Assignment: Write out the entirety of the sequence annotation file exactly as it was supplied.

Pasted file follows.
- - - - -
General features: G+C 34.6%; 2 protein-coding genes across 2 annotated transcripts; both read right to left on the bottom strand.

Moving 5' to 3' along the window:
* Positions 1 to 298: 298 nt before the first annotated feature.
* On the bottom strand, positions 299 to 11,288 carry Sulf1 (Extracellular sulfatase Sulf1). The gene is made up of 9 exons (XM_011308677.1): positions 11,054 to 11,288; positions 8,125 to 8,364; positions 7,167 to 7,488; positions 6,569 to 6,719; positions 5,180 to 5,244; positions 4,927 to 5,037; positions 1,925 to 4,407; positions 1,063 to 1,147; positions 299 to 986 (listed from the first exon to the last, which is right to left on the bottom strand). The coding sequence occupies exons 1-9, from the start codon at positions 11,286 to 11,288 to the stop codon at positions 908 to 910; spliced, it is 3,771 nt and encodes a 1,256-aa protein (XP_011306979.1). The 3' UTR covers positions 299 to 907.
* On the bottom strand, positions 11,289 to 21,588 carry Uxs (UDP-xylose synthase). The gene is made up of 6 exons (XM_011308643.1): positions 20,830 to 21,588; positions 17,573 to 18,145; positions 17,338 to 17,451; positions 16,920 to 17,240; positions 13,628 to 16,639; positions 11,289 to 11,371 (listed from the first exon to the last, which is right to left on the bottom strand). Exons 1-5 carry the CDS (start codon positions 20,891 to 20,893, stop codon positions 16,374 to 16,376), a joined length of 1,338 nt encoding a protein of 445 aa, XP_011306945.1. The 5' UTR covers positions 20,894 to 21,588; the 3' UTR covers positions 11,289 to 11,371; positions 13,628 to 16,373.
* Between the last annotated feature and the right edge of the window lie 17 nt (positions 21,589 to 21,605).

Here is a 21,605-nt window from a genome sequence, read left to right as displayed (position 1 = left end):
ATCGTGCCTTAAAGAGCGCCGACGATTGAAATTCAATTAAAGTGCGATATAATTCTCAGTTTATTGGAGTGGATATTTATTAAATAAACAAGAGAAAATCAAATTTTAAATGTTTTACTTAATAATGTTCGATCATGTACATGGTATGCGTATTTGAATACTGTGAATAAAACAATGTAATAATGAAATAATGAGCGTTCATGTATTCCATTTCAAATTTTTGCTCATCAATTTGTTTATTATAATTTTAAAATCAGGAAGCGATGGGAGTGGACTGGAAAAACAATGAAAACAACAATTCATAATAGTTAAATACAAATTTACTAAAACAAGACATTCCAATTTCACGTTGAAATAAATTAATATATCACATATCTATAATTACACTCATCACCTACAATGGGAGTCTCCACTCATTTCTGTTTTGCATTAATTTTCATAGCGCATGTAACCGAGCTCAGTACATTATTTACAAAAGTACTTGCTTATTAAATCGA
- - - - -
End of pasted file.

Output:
General features: G+C 34.6%; 2 protein-coding genes across 2 annotated transcripts; both read right to left on the bottom strand.

Moving 5' to 3' along the window:
* Positions 1 to 298: 298 nt before the first annotated feature.
* On the bottom strand, positions 299 to 11,288 carry Sulf1 (Extracellular sulfatase Sulf1). The gene is made up of 9 exons (XM_011308677.1): positions 11,054 to 11,288; positions 8,125 to 8,364; positions 7,167 to 7,488; positions 6,569 to 6,719; positions 5,180 to 5,244; positions 4,927 to 5,037; positions 1,925 to 4,407; positions 1,063 to 1,147; positions 299 to 986 (listed from the first exon to the last, which is right to left on the bottom strand). The coding sequence occupies exons 1-9, from the start codon at positions 11,286 to 11,288 to the stop codon at positions 908 to 910; spliced, it is 3,771 nt and encodes a 1,256-aa protein (XP_011306979.1). The 3' UTR covers positions 299 to 907.
* On the bottom strand, positions 11,289 to 21,588 carry Uxs (UDP-xylose synthase). The gene is made up of 6 exons (XM_011308643.1): positions 20,830 to 21,588; positions 17,573 to 18,145; positions 17,338 to 17,451; positions 16,920 to 17,240; positions 13,628 to 16,639; positions 11,289 to 11,371 (listed from the first exon to the last, which is right to left on the bottom strand). Exons 1-5 carry the CDS (start codon positions 20,891 to 20,893, stop codon positions 16,374 to 16,376), a joined length of 1,338 nt encoding a protein of 445 aa, XP_011306945.1. The 5' UTR covers positions 20,894 to 21,588; the 3' UTR covers positions 11,289 to 11,371; positions 13,628 to 16,373.
* Between the last annotated feature and the right edge of the window lie 17 nt (positions 21,589 to 21,605).

Here is a 21,605-nt window from a genome sequence, read left to right as displayed (position 1 = left end):
ATCGTGCCTTAAAGAGCGCCGACGATTGAAATTCAATTAAAGTGCGATATAATTCTCAGTTTATTGGAGTGGATATTTATTAAATAAACAAGAGAAAATCAAATTTTAAATGTTTTACTTAATAATGTTCGATCATGTACATGGTATGCGTATTTGAATACTGTGAATAAAACAATGTAATAATGAAATAATGAGCGTTCATGTATTCCATTTCAAATTTTTGCTCATCAATTTGTTTATTATAATTTTAAAATCAGGAAGCGATGGGAGTGGACTGGAAAAACAATGAAAACAACAATTCATAATAGTTAAATACAAATTTACTAAAACAAGACATTCCAATTTCACGTTGAAATAAATTAATATATCACATATCTATAATTACACTCATCACCTACAATGGGAGTCTCCACTCATTTCTGTTTTGCATTAATTTTCATAGCGCATGTAACCGAGCTCAGTACATTATTTACAAAAGTACTTGCTTATTAAATCGA